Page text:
Reset internal memories ...
Update file OK.
Searching, please wait ...
USB flash drive ready.
File search starts in %i seconds.

The second one is ~20MB and appears to be the main binary. These are all static, stripped binaries with no relocations. The RTB2004 runs binaries bare-metal without an actual Operating system. This explains why it boots so quickly. You can see references to various memory areas via readelf, including .fpga_ram, which jives with the CycloneV HPS docs (0xc0000000 is the shared FPGA-HPS memory region).


I'm actually pretty impressed with what R&S has done here. Other vendors build on top of a pre-made OS. They seem to have developed their application for bare-metal and implemented it pretty efficiently. So far the most interesting stuff I have found reference a "textInit" file or folder on USB storage, but I haven't yet figured out if I can use this for something:
« Last Edit: September 21, 2020, 02:36:44 pm by ElectronMan »
 
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Offline tv84

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Re: R&S RTB2004 Snooping
« Reply #1 on: September 20, 2020, 07:37:28 pm »
Finally!  :clap:
 

Online ElectronMan

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Re: R&S RTB2004 Snooping
« Reply #2 on: September 20, 2020, 09:22:10 pm »
In case anyone wants to dump their own NAND, I have attached my messy perl script.

Pre-requisites:

- Perl installed with Net::Telnet CPAN package.
- OpenOCD must be configured and connected to the device via JTAG successfully.
- OpenOCD must be listening on a user telnet port
- The top of the script has settings that must be configured.

The script will halt the CPU of the scope, disable NAND controller DMA, and start dumping. It will take many hours. You can continue a dump by specifying the 2 parameters (./rtb_nand_dump.pl <starting_block> <starting_page>) and it will append to the configured file. Launching without those starts at block 0, page 0.

The script strips out the 16 byte block header that is on blocks 1 - 4095. This appears to be part of the NAND management and corrupts files if it is not removed before processing.

[Edit to attachment: Fixed bug with restarting from a specified page/block offset]
« Last Edit: September 21, 2020, 02:30:44 pm by ElectronMan »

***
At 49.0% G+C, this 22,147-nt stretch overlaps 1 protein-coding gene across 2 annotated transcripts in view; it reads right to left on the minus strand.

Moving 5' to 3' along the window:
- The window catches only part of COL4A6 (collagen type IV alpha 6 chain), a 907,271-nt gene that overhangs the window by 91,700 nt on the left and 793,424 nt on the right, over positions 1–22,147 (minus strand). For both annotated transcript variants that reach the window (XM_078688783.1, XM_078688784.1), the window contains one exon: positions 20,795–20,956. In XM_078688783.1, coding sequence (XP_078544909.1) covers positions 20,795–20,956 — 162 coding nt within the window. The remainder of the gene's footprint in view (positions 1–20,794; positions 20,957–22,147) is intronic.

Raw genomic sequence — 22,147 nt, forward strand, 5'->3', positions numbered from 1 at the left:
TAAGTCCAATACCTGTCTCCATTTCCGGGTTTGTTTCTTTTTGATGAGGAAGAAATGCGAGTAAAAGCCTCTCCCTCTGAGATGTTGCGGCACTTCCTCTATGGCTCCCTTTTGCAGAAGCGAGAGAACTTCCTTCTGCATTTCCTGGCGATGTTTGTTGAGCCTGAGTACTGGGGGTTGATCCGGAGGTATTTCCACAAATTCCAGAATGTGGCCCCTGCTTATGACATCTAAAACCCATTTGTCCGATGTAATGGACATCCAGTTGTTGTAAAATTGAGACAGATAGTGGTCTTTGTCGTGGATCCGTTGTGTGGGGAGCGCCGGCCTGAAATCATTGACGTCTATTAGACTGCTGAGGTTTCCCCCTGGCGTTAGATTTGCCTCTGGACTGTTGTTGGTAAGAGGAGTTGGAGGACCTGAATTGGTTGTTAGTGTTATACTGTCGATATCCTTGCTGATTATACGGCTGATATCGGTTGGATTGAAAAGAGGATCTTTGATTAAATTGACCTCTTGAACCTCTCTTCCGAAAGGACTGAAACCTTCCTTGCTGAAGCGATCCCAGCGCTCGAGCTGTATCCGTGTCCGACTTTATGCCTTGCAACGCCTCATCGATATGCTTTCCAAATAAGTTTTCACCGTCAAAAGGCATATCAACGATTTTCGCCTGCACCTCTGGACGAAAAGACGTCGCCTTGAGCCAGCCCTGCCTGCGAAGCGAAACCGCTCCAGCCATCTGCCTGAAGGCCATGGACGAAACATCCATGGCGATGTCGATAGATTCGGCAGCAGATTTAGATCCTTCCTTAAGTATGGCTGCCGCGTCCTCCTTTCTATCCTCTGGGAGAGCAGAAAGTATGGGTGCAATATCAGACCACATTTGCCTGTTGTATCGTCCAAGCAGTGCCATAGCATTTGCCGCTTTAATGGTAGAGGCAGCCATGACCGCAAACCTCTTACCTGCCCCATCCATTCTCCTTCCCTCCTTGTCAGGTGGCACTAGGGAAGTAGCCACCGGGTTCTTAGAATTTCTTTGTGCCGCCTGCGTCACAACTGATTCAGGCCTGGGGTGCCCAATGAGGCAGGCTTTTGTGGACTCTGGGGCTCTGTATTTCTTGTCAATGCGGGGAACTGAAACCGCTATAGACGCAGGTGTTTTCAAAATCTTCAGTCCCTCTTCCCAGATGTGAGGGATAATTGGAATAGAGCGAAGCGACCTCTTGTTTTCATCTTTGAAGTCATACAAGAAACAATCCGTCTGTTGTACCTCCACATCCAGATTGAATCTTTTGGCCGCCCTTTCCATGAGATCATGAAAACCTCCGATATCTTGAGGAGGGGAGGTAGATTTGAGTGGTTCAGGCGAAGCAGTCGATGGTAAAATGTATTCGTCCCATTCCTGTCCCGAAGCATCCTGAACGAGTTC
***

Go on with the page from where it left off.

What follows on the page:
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Online Hydron

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Re: R&S RTB2004 Snooping
« Reply #3 on: September 20, 2020, 11:11:44 pm »
ooh, very interesting, thanks!

I have one of the launch promo units, so as mentioned there isn't such a burning reason other than curiosity to poke around, though I did have a look at the SPI bus in mine to see if the front-end VGA was doing the bandwidth limit (probably not was the answer - didn't see any change when enabling the 20MHz limit).

Did you see the R&S Open Source Acknowledgement? Sounds like FreeRTOS might be in use:
https://scdn.rohde-schwarz.com/ur/pws/dl_downloads/dl_osa/RTB_OpenSourceAcknowledgment_en_01.pdf
 

Online ElectronMan

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Re: R&S RTB2004 Snooping
« Reply #4 on: September 20, 2020, 11:22:11 pm »
ooh, very interesting, thanks!

I have one of the launch promo units, so as mentioned there isn't such a burning reason other than curiosity to poke around, though I did have a look at the SPI bus in mine to see if the front-end VGA was doing the bandwidth limit (probably not was the answer - didn't see any change when enabling the 20MHz limit).

Did you see the R&S Open Source Acknowledgement? Sounds like FreeRTOS might be in use:
https://scdn.rohde-schwarz.com/ur/pws/dl_downloads/dl_osa/RTB_OpenSourceAcknowledgment_en_01.pdf

Interesting. I haven't really seen anything pointing to that, though it could be modified and renamed. As far as I can tell the main ELF is called directly from the boot loader.

I have seen a number of libraries being referenced, such as "DietCrypto" used for option keys, and there are plenty of references to this custom library and others:
"E:/jenkins/OK-Legacy-Distribution-10/workspace/ok_services_oklib/Src/COptionKeyServiceLib.cpp"

I've noticed the main binary also accesses 3 different GPIO ports, and 2 i2c slave devices are present on the i2c bus. I haven't identified them as yet.
 

Offline PeDre

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Re: R&S RTB2004 Snooping
« Reply #5 on: September 21, 2020, 04:34:53 pm »
I'm actually pretty impressed with what R&S has done here. Other vendors build on top of a pre-made OS. They seem to have developed their application for bare-metal and implemented it pretty efficiently.

As far as I know, R&S has programmed its own operating system 'MesOS', a similar one already existed in the Hameg instruments.

From the RTB2000 with undocumented SCPI command:
Code: [Select]
Build 522 built on 2018-11-06 12:37:30 by MaG? [02.202 - HCL: 03.300 - MesOS: 04.300] with GCC 5.3.0; Monitor: 03.711_CB2Ax00

Peter
 

Online ElectronMan

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Re: R&S RTB2004 Snooping
« Reply #6 on: September 21, 2020, 05:06:13 pm »
I'm actually pretty impressed with what R&S has done here. Other vendors build on top of a pre-made OS. They seem to have developed their application for bare-metal and implemented it pretty efficiently.

As far as I know, R&S has programmed its own operating system 'MesOS', a similar one already existed in the Hameg instruments.

From the RTB2000 with undocumented SCPI command:
Code: [Select]
Build 522 built on 2018-11-06 12:37:30 by MaG? [02.202 - HCL: 03.300 - MesOS: 04.300] with GCC 5.3.0; Monitor: 03.711_CB2Ax00

Peter


Looks like that is probably the case then. Following the boot routines, I see it go to the Altera Bootrom first, then jumps to the little 44KB uBoot image at the beginning of Flash (with MesOS references) then jumps into the main ELF executable.